Charles has also made many disturbing remarks about Islam. Here are some of them:

When Ayatollah Ruhollah Khomeini issued an edict (fatwa) against Salman Rushdie…rather than defend Rushdie’s freedom of speech, Charles reacted to the death decree by reflecting on the positive features that Islam has to offer the spiritually empty lives of his countrymen.

Charles first delivered a major address on Islam on October 27, 1993, at the Sheldonian Theatre at Oxford where he is a vice patron of the Centre for Islamic Studies. He declared that the usual attitude to Islam “suffers because the way we understand it has been hijacked by the extreme and the superficial. To many of us in the West, Islam is seen in terms of the tragic civil war in Lebanon, the killings and bombings perpetrated by extremist groups in the Middle East, and by what is commonly referred to as “Islamic fundamentalism.”

The Prince of Wales then explained the causes for this distorted understanding:

“Our judgement of Islam has been grossly distorted by taking the extremes to the norm. . . . For example, people in this country frequently argue that the Sharia law of the Islamic world is cruel, barbaric and unjust. Our newspapers, above all, love to peddle those unthinking prejudices. The truth is, of course, different and always more complex. My own understanding is that extremes, like the cutting off of hands, are rarely practised. The guiding principle and spirit of Islamic law, taken straight from the Qur’an, should be those of equity and compassion.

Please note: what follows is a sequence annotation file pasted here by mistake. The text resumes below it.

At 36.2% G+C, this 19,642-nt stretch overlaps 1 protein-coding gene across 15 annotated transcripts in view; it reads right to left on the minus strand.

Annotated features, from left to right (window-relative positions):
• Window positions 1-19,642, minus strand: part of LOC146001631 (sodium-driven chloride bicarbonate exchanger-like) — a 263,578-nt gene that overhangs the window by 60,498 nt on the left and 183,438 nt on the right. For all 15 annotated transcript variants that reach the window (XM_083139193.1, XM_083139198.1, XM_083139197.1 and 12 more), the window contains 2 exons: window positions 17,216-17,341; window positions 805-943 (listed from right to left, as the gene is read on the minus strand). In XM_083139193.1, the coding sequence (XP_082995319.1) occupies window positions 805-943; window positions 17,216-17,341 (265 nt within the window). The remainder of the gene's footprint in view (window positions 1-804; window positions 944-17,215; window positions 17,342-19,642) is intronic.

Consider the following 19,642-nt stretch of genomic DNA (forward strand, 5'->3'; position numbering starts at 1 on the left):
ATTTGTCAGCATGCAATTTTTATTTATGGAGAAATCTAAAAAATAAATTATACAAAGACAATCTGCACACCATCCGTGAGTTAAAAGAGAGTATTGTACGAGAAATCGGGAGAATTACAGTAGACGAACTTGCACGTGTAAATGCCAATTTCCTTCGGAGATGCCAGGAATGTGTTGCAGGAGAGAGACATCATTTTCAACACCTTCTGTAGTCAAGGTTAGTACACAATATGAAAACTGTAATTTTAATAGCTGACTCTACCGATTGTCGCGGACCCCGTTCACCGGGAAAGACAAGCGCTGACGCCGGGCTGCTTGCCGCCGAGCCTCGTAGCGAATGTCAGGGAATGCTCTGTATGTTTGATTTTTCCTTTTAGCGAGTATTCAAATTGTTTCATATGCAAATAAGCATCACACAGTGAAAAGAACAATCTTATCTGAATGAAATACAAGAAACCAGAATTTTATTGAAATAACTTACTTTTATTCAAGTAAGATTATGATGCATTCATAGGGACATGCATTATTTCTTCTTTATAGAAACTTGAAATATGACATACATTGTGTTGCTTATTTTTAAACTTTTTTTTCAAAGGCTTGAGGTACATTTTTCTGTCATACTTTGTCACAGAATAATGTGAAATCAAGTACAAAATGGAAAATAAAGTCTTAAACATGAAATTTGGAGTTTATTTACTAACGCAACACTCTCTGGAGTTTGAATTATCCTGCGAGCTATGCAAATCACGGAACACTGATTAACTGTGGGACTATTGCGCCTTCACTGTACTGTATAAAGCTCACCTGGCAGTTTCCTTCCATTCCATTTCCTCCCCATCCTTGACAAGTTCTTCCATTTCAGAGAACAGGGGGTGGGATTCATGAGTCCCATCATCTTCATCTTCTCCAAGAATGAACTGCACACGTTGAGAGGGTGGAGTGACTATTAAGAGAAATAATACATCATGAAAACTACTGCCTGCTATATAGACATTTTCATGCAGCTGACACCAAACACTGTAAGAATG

“The spirit of Islamic law, taken straight from the Qur’an…[are] those of equity and compassion.” What could he have been thinking?

You can be sure Charles had not read the Qur’an – has he even now? – when he made those idiotic remarks.

“Islamic countries like Turkey, Egypt and Syria gave women the vote as early as Europe did its women-and much earlier than in Switzerland! In those countries women have long enjoyed equal pay, and the opportunity to play a full working role in their societies.”

Charles considers Christianity inadequate to the task of spiritual restoration and denigrates science for having caused the West to lose its spiritual moorings. Echoing a common Muslim theme, he declares that “Western civilisation has become increasingly acquisitive and exploitive in defiance of our environmental responsibilities.”…

“Islam can teach us today a way of understanding and living in the world which Christianity itself is poorer for having lost. At the heart of Islam is its preservation of an integral view of the Universe. Islam…refuses to separate man and nature, religion and science, mind and matter, and has preserved a metaphysical and unified view of ourselves and the world around us. . . . But the West gradually lost this integrated vision of the world with Copernicus and Descartes and the coming of the scientific revolution. A comprehensive philosophy of nature is no longer part of our everyday beliefs.”